FARMINGDALE, N.Y. -- The day was less than enthralling. Tiger Woods made a mess of things. Not as much of a mess as one of his playing partners, Padraig Harrington, but that might not be a good way of measuring a bad round.

There he was Friday morning, Tiger even par with four holes remaining. Even par in the U.S. Open, a tournament where par makes you a contender and sometimes makes you a champion.

That’s the sort of competition Tiger likes, where every shot is precious, and you have to work and grind and struggle -- and think.

But what Tiger was thinking when he finished on Friday what he started on Thursday probably was X-rated stuff. He played the final four holes double-bogey, bogey, par and bogey, coming in with a 4-over 74.

Harrington, with three doubles, shot 76, while the third member of the group, Angel Cabrera, like the other two players a multiple major champion, had 74.

It was only late morning and, because of a schedule revised by the rain, Tiger was done for the day.

“As of the way I feel now, no, I don’t want to go back out there right now,’’ Tiger said when some wondered if at the early hour, before 11 a.m. EDT, he wished he could get to a second round already shoved to Saturday.

“Probably would be a few clubs light,’’ he added, the implication being that Woods might have busted a couple of them in anger.

Done for the day, but hardly for the tournament. Even 10 shots behind.

What we’ve learned is you never quit on Tiger Woods because he never quits on himself. Remember when he overcame that seven-shot deficit on the back nine at Pebble Beach in the 2000 AT&T, catching a bewildered Matt Gogel? Remember when he was three down with five to play the first round of the 2008 Accenture match play and beat J.B. Holmes, 1 up?

So to declare Tiger Woods finished after he played only 18 holes in a major championship that, because of the weather forecast, might never finish is premature at best and presumptive at worst.

And yet there he was, back to even par in the 109th U.S. Open at Bethpage’s Black Course after a birdie on 15. There he was, a gallery of rowdy New Yorkers shouting their encouragement.

And then, whoops, there he was, losing four shots the last four holes.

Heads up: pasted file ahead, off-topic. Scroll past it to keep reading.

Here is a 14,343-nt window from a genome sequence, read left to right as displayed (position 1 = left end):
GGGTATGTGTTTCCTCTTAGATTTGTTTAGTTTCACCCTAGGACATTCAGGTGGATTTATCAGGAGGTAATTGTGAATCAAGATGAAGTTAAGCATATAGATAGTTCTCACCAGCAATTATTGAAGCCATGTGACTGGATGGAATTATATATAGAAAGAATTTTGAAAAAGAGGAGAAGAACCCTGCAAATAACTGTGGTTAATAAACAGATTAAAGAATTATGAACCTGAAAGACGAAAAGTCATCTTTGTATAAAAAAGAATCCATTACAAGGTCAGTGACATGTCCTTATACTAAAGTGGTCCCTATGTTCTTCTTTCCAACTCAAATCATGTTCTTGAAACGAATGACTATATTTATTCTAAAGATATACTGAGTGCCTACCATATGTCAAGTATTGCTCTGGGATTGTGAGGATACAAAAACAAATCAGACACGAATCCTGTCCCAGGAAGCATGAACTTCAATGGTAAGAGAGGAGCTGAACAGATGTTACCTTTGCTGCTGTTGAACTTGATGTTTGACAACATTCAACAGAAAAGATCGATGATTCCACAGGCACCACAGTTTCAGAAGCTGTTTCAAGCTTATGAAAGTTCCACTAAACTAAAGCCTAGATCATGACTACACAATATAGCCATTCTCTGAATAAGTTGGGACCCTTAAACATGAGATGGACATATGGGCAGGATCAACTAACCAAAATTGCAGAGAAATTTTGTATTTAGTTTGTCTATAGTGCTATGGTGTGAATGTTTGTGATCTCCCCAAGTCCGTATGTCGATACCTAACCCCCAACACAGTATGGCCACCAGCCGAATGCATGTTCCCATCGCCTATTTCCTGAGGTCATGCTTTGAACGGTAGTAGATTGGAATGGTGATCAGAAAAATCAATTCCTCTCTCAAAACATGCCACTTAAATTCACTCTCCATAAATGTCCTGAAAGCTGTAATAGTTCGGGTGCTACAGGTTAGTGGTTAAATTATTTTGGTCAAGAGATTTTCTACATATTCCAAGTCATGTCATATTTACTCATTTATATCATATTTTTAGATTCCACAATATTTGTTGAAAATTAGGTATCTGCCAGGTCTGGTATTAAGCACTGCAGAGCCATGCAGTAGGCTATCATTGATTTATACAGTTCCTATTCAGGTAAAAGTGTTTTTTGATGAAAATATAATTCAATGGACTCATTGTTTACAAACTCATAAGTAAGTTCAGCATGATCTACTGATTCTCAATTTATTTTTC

“Well,’’ he said, “I wasn’t playing poorly. You know, that’s the thing. I was even par with four to go, and I was right there where I needed to be, and then two bad shots and a mud ball later, I’m four-over par.’’

Already there had been a double-bogey, but that was Thursday, in the deluge, before play mercifully was halted with Woods, Harrington and Cabrera on the seventh green. Tiger bogeyed seven when play resumed under clear skies at 7:40 Friday morning, but birdies at 11 and 14 had brought him back to even.

“That was kind of a goal,’’ Woods explained. The goal evaporated.

He hit a bad tee shot on the 459-yard 15th, described by one and all as the most difficult hole on the course. “But I had a great lie and went for it. Plugged it in the face, took a drop (a free one, because the ball was ruled as embedded), hit a decent pitch -- but I didn’t think it would come all the way back to my feet like that -- blocked the first putt and hit a bad second putt.’’

Woods is defending champion. He is trying to become the first repeat winner in 20 years, since Curtis Strange in 1988-89. Woods is the favorite. But after the first round, Woods is a good distance behind. Then again...

More rain is coming. More pressure will be building. More double-bogeys will be recorded.

Nothing is certain. The USGA, which announced Thursday it wouldn’t honor Thursday’s tickets, even though play was halted and didn’t resume, on Friday said it would allow those tickets to be used Monday. If there is play Monday. And it appears there will be play Monday. And maybe Tuesday.

“Overall,’’ said Woods, “the golf course is playing difficult. I’m just going to continue to do what I’m doing and hopefully clean up the round a little bit, drive the ball in the fairway and get a couple of breaks and not catch a mud ball. But if it dries out more, it will get worse.’’

Presumably Tiger Woods will get better. Presumably he won’t ruin a decent round by losing four shots to par in four holes.

He’s not giving up, not after one round of a major. He made a mess of things. He had two awful holes. Fifty hour holes remain. That’s more than enough for atonement. And victory.

RealClearSports: Open But Not Shut Case for Jeff Brehaut

FARMINGDALE, N.Y. -- It was golf's version of Waterworld, the non-Olympic 18-hole breast-beater stroke. No Michael Phelps. No Dara Torres. And if you were looking at the top of the leader board, no Tiger Woods, who told us in what wasn't breaking news, "It was pretty wet and windy.''